A small pilot study has found that changes in diet, exercise and stress management may result in longer telomeres, the parts of chromosomes that affect aging - the first controlled trial to show that any intervention might lengthen telomeres over time.
Telomeres are the protective caps on the ends of chromosomes that affect how quickly cells age. They are combinations of DNA and protein that protect the ends of chromosomes and help them remain stable. As they become shorter, and as their structural integrity weakens, the cells age and die quicker.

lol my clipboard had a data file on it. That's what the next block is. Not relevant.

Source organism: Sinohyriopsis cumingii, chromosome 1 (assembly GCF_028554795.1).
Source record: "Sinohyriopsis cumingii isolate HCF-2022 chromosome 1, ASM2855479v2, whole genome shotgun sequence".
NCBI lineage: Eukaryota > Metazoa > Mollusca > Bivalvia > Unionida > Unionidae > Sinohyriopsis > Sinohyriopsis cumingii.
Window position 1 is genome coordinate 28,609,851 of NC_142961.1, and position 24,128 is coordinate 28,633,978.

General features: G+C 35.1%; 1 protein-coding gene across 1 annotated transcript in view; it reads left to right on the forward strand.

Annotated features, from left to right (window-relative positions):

In recent years, shorter telomeres have become associated with a broad range of aging-related diseases, including many forms of cancer, stroke, vascular dementia, cardiovascular disease, obesity, osteoporosis and diabetes.